Education

UK hopes smoking ban will help some people kick the habit

Guy Hamilton-Smith, a second-year law student at the University of Kentucky, smoked for 10 years before quitting last summer in preparation for the UK tobacco ban that went into effect Thursday.

"I knew I didn't want to have to quit right around finals time, so I made the decision (last) summer," Hamilton-Smith, 26, said at a morning press conference to usher in the new tobacco-free policy.

UK officials hope the ban on using tobacco products anywhere on campus — indoors and out — will lead more smokers to follow suit.

"Going tobacco-free may not be the easiest thing to do. It may not be the most politically popular thing to do, but in my mind it's the right thing to do for this campus and this commonwealth," said UK President Lee T. Todd Jr.

"As Kentucky's land-grant university, I believe it is our inherent responsibility to chart a new course for the commonwealth of Kentucky."

He said $1 billion a year is spent treating sick smokers in the state.

Last December, Todd, with the backing of the UK board of trustees, announced the formation of a task force to lay the groundwork for the new policy and figure out how to enforce it.

Students, faculty and staff are being encouraged to gently tell smokers on the campus grounds that the new policy is in effect. Eventually, enforcement could progress to stern warnings or disciplinary action against employees or students who are found to repeatedly violate the policy. "We get lots of questions about compliance and enforcement, but that's not what this is about," said Anthany Beatty, assistant vice president for campus services and co-chairman of the tobacco-free policy task force. "This is about creating this place, this culture, this environment that is a healthy place to live, work and learn."

The start of the ban coincided with the Great American Smokeout event sponsored by the American Cancer Society. The University of Louisville also implemented a new tobacco policy that established certain areas on campus as designated smoking spots.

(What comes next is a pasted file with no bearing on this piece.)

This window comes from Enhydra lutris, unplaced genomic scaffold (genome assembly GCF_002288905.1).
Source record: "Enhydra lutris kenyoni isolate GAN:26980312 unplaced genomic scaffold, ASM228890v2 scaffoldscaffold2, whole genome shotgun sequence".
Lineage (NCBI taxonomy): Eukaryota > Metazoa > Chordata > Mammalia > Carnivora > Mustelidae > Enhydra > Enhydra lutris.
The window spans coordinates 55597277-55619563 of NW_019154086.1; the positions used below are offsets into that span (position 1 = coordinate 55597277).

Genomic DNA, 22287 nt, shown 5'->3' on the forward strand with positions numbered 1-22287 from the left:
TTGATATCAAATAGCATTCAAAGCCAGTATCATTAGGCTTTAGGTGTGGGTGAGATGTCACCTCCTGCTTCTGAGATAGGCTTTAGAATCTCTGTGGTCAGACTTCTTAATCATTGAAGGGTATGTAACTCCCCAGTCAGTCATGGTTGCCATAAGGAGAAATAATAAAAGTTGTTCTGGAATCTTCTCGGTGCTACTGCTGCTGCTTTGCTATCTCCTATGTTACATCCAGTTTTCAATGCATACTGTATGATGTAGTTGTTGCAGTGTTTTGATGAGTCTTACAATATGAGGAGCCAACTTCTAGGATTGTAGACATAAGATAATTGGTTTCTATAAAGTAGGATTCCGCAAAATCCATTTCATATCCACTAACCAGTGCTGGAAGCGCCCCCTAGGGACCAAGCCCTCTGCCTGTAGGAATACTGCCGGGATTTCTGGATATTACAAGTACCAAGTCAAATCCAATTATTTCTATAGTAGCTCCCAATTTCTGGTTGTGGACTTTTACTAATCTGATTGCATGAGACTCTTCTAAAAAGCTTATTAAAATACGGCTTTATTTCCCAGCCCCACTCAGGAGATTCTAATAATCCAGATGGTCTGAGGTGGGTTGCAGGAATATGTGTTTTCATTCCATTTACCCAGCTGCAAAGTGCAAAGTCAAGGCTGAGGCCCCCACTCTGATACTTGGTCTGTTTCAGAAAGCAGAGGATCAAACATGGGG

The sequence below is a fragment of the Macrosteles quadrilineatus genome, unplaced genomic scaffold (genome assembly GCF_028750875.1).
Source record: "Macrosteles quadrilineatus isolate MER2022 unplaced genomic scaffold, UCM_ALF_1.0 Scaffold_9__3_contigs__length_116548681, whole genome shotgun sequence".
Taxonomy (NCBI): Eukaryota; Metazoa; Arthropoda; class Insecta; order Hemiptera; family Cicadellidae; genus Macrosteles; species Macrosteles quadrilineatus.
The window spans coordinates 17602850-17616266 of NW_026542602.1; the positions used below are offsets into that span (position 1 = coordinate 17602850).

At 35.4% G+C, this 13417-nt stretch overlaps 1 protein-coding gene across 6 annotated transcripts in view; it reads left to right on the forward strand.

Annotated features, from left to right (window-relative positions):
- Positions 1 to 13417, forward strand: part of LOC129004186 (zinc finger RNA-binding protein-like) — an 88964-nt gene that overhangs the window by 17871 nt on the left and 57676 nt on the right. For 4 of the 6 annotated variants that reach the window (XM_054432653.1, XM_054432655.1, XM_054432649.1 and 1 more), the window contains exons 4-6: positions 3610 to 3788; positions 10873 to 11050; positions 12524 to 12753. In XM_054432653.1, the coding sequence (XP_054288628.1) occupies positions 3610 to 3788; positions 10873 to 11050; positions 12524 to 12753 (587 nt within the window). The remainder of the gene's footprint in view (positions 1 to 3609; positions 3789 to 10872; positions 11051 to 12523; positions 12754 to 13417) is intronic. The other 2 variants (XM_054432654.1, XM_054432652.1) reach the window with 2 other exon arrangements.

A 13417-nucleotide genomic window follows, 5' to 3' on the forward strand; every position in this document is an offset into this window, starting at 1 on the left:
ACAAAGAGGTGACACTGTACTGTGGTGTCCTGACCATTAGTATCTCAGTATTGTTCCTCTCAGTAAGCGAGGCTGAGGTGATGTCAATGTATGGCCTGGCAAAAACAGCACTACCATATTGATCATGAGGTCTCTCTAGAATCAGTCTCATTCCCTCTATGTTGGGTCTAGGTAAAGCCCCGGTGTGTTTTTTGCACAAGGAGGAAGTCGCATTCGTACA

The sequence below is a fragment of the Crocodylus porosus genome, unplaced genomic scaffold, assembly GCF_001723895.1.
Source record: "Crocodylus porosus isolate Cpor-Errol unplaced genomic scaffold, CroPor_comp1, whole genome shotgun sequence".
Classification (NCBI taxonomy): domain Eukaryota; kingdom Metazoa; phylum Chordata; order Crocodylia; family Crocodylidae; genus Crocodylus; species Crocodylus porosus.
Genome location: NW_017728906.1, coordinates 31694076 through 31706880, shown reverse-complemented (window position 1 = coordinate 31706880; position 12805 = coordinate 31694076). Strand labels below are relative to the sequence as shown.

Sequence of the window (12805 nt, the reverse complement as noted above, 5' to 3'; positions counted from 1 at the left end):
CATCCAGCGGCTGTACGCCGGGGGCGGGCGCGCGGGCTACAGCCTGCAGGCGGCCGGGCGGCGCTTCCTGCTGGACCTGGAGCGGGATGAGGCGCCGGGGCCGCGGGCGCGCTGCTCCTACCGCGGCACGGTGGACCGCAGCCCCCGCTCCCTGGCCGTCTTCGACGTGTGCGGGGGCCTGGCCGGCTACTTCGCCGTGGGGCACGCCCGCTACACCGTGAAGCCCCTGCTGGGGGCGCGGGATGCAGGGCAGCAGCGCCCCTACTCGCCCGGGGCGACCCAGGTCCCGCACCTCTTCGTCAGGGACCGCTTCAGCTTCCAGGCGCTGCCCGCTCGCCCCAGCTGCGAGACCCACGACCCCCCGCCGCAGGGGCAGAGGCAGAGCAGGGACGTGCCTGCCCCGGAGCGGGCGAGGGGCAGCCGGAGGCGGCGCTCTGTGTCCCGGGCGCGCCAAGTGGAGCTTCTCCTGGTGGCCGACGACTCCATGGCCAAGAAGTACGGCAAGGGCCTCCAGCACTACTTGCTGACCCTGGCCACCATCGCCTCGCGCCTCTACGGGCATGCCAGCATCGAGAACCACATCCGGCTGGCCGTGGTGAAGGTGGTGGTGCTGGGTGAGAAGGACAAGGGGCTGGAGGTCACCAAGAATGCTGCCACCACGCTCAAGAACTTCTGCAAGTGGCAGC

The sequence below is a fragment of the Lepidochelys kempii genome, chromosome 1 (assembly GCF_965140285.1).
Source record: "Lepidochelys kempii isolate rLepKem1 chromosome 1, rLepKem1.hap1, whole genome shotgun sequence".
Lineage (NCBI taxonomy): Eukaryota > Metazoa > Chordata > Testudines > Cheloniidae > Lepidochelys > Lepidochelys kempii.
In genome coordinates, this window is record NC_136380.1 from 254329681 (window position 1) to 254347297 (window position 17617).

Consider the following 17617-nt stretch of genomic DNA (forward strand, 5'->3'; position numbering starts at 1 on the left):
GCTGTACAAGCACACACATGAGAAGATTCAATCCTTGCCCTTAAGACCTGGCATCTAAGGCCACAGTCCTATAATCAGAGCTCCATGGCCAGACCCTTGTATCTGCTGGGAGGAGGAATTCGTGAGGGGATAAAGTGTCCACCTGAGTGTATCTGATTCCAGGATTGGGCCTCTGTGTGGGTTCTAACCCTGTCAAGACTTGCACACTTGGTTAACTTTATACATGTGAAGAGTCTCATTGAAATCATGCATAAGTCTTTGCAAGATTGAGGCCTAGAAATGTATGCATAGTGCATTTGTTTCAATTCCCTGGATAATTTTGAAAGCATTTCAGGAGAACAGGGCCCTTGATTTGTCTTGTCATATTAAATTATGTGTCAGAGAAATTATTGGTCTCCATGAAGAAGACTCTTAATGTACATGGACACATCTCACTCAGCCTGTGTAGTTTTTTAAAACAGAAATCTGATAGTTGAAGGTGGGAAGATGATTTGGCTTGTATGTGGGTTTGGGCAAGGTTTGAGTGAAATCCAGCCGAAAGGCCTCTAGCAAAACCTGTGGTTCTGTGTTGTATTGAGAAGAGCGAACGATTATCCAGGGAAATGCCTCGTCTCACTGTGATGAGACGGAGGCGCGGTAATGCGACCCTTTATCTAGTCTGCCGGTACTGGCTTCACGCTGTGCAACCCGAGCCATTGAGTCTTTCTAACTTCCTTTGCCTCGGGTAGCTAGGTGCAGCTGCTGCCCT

Not everyone has been quick to embrace UK's policy.

More than 80 students — about half of whom lit up cigarettes, cigars or pipes — gathered at the campus' free speech area near the student center Thursday afternoon for an organized protest.

Wearing a "Jefferson is my homeboy" t-shirt, UK sophomore Lance Wheeler lit up a clove cigarette, took a long drag and declared to the crowd: "This is the smoke of liberty, my friends. Enjoy it."

Wheeler, an economics major from Charleston, W.Va., told the crowd that the policy violated students' freedom of speech.

"From now on, you smoke every day," Wheeler told the group. "We don't care what the officials from the administration say.

Ken C. Moellman, Jr., the chairman of the Libertarian Party of Kentucky, said while indoor smoking bans make sense for health reasons, banning tobacco use outdoors is a violation of personal liberties.

"Anyone who smokes on campus is simply exercising their free speech to protest the ban," Moellman said.

Ellen Hahn, professor of nursing and director of UK's Tobacco Policy Research Center, said she was disappointed that political groups have gotten involved and framed the issue as a violation of personal freedoms.

"But the bottom line is that, first, most of our students don't use tobacco and, secondly, if they do, they are light users," she said.

She quoted statistics from a campus study of 667 students, of which 262 are tobacco users.

Of those smokers, 34.5 percent said they planned to cut back now that the policy is in place, and 27 percent said they planned to quit in the next 30 days, Hahn said.

To help UK employees and students kick the habit, the university is providing free nicotine-replacement products, such as gum and patches, for 12 weeks, Hahn said.

UK allocated $150,000 for those efforts, said university spokesman Jimmy Stanton.

In addition, the Student Health Advisory Council has handed out "quit kits" on campus this week.

Thursday, Fadyia Lowe, a tobacco treatment specialist from UK Health Services, stood near the protest to give out individual S'mores with the label "Learn S'more about smoking" on them and the link to UK's tobacco information Web site, www.uky.edu/TobaccoFree.

She said few of those still smoking in protest had asked for one, but several students who said their friends smoked had picked up information.

For Hamilton-Smith, the law student, toothpicks have been a help during his transition from smoking. Instead of puffing on between one and two packs of cigarettes a day, he chews on 10 to 12 toothpicks.

His friends who still smoke haven't pledged to join him yet, but many have said they will cut back now that the ban has begun, he said.

"And they've been asking me a lot of questions," he said. But, as he said at the press conference, quitting isn't easy.

"Having smoked for so long, it really became part of my identity. The cigarette that was in my hand became as much a part of me as the rest of my arm was," Hamilton-Smith said. "Thinking that there was a day I could give that up was incomprehensible to me. So ... it's still quite astonishing to me that I've done it."

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